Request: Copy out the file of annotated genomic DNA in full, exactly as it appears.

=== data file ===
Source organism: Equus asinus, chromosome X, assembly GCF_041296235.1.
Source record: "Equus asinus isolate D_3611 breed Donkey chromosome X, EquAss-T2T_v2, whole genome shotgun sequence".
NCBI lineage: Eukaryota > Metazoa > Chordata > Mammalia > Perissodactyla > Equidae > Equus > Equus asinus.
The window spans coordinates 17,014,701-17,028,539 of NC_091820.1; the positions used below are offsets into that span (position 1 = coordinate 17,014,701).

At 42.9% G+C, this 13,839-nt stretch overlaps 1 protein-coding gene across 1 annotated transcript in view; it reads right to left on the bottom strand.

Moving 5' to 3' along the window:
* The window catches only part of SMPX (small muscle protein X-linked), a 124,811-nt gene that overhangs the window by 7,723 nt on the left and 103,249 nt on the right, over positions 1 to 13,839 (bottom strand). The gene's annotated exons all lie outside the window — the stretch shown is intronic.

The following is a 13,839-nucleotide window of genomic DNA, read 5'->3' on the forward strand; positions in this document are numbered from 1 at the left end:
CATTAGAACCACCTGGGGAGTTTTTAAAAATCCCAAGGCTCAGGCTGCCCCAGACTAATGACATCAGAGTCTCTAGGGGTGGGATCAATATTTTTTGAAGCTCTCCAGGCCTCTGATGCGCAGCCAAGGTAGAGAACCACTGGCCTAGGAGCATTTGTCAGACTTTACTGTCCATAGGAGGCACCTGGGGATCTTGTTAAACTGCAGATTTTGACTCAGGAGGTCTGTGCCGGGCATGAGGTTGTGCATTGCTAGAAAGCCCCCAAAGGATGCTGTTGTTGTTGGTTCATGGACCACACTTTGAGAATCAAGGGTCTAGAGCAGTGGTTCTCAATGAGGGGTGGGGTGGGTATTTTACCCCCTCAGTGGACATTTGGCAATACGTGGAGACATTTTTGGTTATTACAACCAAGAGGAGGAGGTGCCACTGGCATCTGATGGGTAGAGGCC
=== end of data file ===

Source organism: Equus asinus, chromosome X, assembly GCF_041296235.1.
Source record: "Equus asinus isolate D_3611 breed Donkey chromosome X, EquAss-T2T_v2, whole genome shotgun sequence".
NCBI lineage: Eukaryota > Metazoa > Chordata > Mammalia > Perissodactyla > Equidae > Equus > Equus asinus.
The window spans coordinates 17,014,701-17,028,539 of NC_091820.1; the positions used below are offsets into that span (position 1 = coordinate 17,014,701).

At 42.9% G+C, this 13,839-nt stretch overlaps 1 protein-coding gene across 1 annotated transcript in view; it reads right to left on the bottom strand.

Moving 5' to 3' along the window:
* The window catches only part of SMPX (small muscle protein X-linked), a 124,811-nt gene that overhangs the window by 7,723 nt on the left and 103,249 nt on the right, over positions 1 to 13,839 (bottom strand). The gene's annotated exons all lie outside the window — the stretch shown is intronic.

The following is a 13,839-nucleotide window of genomic DNA, read 5'->3' on the forward strand; positions in this document are numbered from 1 at the left end:
CATTAGAACCACCTGGGGAGTTTTTAAAAATCCCAAGGCTCAGGCTGCCCCAGACTAATGACATCAGAGTCTCTAGGGGTGGGATCAATATTTTTTGAAGCTCTCCAGGCCTCTGATGCGCAGCCAAGGTAGAGAACCACTGGCCTAGGAGCATTTGTCAGACTTTACTGTCCATAGGAGGCACCTGGGGATCTTGTTAAACTGCAGATTTTGACTCAGGAGGTCTGTGCCGGGCATGAGGTTGTGCATTGCTAGAAAGCCCCCAAAGGATGCTGTTGTTGTTGGTTCATGGACCACACTTTGAGAATCAAGGGTCTAGAGCAGTGGTTCTCAATGAGGGGTGGGGTGGGTATTTTACCCCCTCAGTGGACATTTGGCAATACGTGGAGACATTTTTGGTTATTACAACCAAGAGGAGGAGGTGCCACTGGCATCTGATGGGTAGAGGCC